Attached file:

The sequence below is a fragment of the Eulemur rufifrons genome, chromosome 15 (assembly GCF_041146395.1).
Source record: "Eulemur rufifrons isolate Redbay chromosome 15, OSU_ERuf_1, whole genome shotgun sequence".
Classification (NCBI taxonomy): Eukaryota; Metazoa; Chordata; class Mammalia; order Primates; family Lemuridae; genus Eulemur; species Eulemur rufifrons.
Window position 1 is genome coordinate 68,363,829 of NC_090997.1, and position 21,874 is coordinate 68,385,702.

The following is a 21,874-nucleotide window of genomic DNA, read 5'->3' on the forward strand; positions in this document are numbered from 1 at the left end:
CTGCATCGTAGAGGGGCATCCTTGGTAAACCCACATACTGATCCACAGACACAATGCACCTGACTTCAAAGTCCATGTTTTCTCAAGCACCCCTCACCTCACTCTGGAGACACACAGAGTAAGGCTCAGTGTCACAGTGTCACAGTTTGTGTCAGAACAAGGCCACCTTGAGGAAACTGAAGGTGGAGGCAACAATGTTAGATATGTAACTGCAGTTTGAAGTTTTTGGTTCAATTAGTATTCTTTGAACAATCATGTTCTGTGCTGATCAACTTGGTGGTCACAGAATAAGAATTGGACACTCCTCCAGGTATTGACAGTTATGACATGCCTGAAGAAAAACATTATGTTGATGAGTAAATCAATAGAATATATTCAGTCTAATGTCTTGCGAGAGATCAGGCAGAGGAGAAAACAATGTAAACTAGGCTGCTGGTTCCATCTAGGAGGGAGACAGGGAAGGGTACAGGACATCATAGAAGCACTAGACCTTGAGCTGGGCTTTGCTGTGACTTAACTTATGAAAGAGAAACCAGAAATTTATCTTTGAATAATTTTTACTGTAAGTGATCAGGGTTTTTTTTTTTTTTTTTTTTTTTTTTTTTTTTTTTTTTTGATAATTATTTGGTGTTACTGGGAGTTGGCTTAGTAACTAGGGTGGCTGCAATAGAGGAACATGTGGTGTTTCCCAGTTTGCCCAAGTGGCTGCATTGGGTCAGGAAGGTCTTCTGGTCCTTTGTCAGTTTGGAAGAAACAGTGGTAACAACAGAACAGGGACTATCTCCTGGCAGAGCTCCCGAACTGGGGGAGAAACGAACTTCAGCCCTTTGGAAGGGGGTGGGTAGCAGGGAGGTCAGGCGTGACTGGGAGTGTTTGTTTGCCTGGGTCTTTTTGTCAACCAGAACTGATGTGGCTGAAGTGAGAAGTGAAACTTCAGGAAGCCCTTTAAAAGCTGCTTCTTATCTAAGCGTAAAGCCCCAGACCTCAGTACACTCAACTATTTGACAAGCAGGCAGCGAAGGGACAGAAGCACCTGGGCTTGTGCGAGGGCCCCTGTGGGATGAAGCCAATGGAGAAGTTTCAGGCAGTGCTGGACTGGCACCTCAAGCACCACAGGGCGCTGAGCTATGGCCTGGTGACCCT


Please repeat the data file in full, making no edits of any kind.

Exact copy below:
The sequence below is a fragment of the Eulemur rufifrons genome, chromosome 15 (assembly GCF_041146395.1).
Source record: "Eulemur rufifrons isolate Redbay chromosome 15, OSU_ERuf_1, whole genome shotgun sequence".
Classification (NCBI taxonomy): Eukaryota; Metazoa; Chordata; class Mammalia; order Primates; family Lemuridae; genus Eulemur; species Eulemur rufifrons.
Window position 1 is genome coordinate 68,363,829 of NC_090997.1, and position 21,874 is coordinate 68,385,702.

The following is a 21,874-nucleotide window of genomic DNA, read 5'->3' on the forward strand; positions in this document are numbered from 1 at the left end:
CTGCATCGTAGAGGGGCATCCTTGGTAAACCCACATACTGATCCACAGACACAATGCACCTGACTTCAAAGTCCATGTTTTCTCAAGCACCCCTCACCTCACTCTGGAGACACACAGAGTAAGGCTCAGTGTCACAGTGTCACAGTTTGTGTCAGAACAAGGCCACCTTGAGGAAACTGAAGGTGGAGGCAACAATGTTAGATATGTAACTGCAGTTTGAAGTTTTTGGTTCAATTAGTATTCTTTGAACAATCATGTTCTGTGCTGATCAACTTGGTGGTCACAGAATAAGAATTGGACACTCCTCCAGGTATTGACAGTTATGACATGCCTGAAGAAAAACATTATGTTGATGAGTAAATCAATAGAATATATTCAGTCTAATGTCTTGCGAGAGATCAGGCAGAGGAGAAAACAATGTAAACTAGGCTGCTGGTTCCATCTAGGAGGGAGACAGGGAAGGGTACAGGACATCATAGAAGCACTAGACCTTGAGCTGGGCTTTGCTGTGACTTAACTTATGAAAGAGAAACCAGAAATTTATCTTTGAATAATTTTTACTGTAAGTGATCAGGGTTTTTTTTTTTTTTTTTTTTTTTTTTTTTTTTTTTTTTTGATAATTATTTGGTGTTACTGGGAGTTGGCTTAGTAACTAGGGTGGCTGCAATAGAGGAACATGTGGTGTTTCCCAGTTTGCCCAAGTGGCTGCATTGGGTCAGGAAGGTCTTCTGGTCCTTTGTCAGTTTGGAAGAAACAGTGGTAACAACAGAACAGGGACTATCTCCTGGCAGAGCTCCCGAACTGGGGGAGAAACGAACTTCAGCCCTTTGGAAGGGGGTGGGTAGCAGGGAGGTCAGGCGTGACTGGGAGTGTTTGTTTGCCTGGGTCTTTTTGTCAACCAGAACTGATGTGGCTGAAGTGAGAAGTGAAACTTCAGGAAGCCCTTTAAAAGCTGCTTCTTATCTAAGCGTAAAGCCCCAGACCTCAGTACACTCAACTATTTGACAAGCAGGCAGCGAAGGGACAGAAGCACCTGGGCTTGTGCGAGGGCCCCTGTGGGATGAAGCCAATGGAGAAGTTTCAGGCAGTGCTGGACTGGCACCTCAAGCACCACAGGGCGCTGAGCTATGGCCTGGTGACCCT